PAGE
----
This year, Earth Day calls for us to restore damaged ecosystems, a challenge embraced by the UN through the Decade on Ecosystem Restoration.
Chile’s Patagonia National Park is now reality. But it’s missing 5,000 hectares, which will become a mine
Il Parco nazionale Patagonia, in Cile, è stato ufficializzato dal nuovo governo con 304.527 ettari di terra protetti. 5.000 in meno rispetto alle promesse del governo precedente, proprio in un’area dove si vuole portare avanti un progetto per l’estrazione di oro e argento.
The heart of southern Chile is home to epic landscapes, from the arid Patagonian steppe to lush forests and glacial lakes, and to numerous endemic species, like the iconic guanaco, a funny camelid similar to llama that populates these immense expanses. And it’s precisely in this area that former president Michelle Bachelet announced last year the creation of a new nature reserve, the Patagonia National Park, in the province of Chile Chico in the Aysén region, which contributed to the creation of one of the world’s largest protected areas. The park became reality in December 2018, with its 304,527 hectares of land. Problem is the area was supposed to be of 309,445 hectares.
5,000 hectares are missing from the Patagonia National Park
In fact, the creation of the park was announced on 29 January 2018 by then President of Chile Michelle Bachelet, the first woman to occupy the position in the country in 2006 and now serving as United Nations High Commissioner for Human Rights. After the national elections, the country changed its leadership, electing a right-wing executive led by President Sebastián Piñera. The new government has thus proudly announced the new national park in the Official Journal published on 11 December 2018, celebrating the 304,527 hectares of land protected, 5,000 down on the former government’s proposal.
Los Domos project and the mining industry in Chile
It’s no coincidence that the Australian mining company Equus Mining made explorations in the area excluded from the park back in 2017, in order to launch Los Domos, a project for the extraction of gold and silver carried out by the South American branch of the company, the Southern Gold. The plan involves 19 perforation platforms thanks to 12 mining concessions and it would generate investments for 1.4 billion dollars, according to estimates.
So it was already known to environmental and tourism organisations, which are worried for the impact of the project, that the area was of interest of the mining industry, which is in turn an interest of the local government. In fact, lobbying actions have been made in order to keep the area out of the park and continue extraction activities. Also, Chile’s minister of National property Felipe Ward said a historic agreement has been reached to meet everybody’s interests after meeting Chile Chico’s mayor Ricardo Ibarra. “We are making a huge step towards unity,” commented Ibarra. “This is not a triumph for just one of the sectors; it is a triumph for Chile Chico and everyone is called to be part of it”.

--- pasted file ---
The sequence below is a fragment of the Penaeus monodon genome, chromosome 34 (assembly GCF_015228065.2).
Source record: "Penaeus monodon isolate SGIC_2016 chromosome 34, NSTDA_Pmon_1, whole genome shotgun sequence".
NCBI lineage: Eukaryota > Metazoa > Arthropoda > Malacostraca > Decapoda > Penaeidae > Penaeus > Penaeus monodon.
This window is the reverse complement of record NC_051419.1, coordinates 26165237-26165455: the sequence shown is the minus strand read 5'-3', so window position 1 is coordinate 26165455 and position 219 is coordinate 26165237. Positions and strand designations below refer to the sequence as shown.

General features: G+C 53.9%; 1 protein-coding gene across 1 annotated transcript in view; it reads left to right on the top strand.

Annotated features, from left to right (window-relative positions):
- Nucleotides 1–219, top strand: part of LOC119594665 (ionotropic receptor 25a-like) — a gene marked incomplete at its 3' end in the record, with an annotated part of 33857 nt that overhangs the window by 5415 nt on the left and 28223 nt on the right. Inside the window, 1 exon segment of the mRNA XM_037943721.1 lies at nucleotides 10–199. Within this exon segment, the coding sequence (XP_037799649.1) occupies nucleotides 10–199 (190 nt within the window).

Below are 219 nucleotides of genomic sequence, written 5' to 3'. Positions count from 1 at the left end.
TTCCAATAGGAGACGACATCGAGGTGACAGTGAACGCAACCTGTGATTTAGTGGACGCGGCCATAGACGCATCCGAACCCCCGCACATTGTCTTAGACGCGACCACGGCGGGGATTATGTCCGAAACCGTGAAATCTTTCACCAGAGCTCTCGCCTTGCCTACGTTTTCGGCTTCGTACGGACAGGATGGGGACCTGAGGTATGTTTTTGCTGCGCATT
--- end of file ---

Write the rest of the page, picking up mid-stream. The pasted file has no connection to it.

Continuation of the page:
What remains still unclear, however, is whether some activities and assessments of the environmental impact of the project were object of irregularities. This is why an investigation by the country’s Superintendencia del medio ambiente (SMA) is ongoing as reported by the environmental organisation CODEFF. “A productive sector can’t grow at the cost of others,” commented the Tourism Federation of Aysén. “It is necessary to opt for activities that do not put sustainability at risk”. Local populations have started mobilising under the motto “”Chile sin más mineras”, Chile with no more mines.
The creation of national parks and the conservation of nature
The creation of Patagonia National Park, made possible thanks to the collaboration between the government and the Douglas Tompkins Foundation – which made the largest land donation in history – allowed the completion of the country’s network of national parks and the launch of the Ruta de los Parques de la Patagonia, a unique route that traces and connects, for over 2,800 kilometres, 17 protected areas in the country. A move that presented Chile as a pioneer and example at an international level of how the cooperation between the private and public sector can actually work, having a positive impact on biodiversity, the economy and local communities.
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Despite 5,000 hectares could seem a small number compared to the total area of protected land in the country, the conflict of interests between the extraction industry and the conservation of nature makes us understand that a lot is at stake. Also, it clashes with the path Chile has embarked in terms of sustainability. So now the hope is that the new government won’t back away putting at risk one of the pristine and wild places of Earth and understands that nature is inestimably precious, more than gold.
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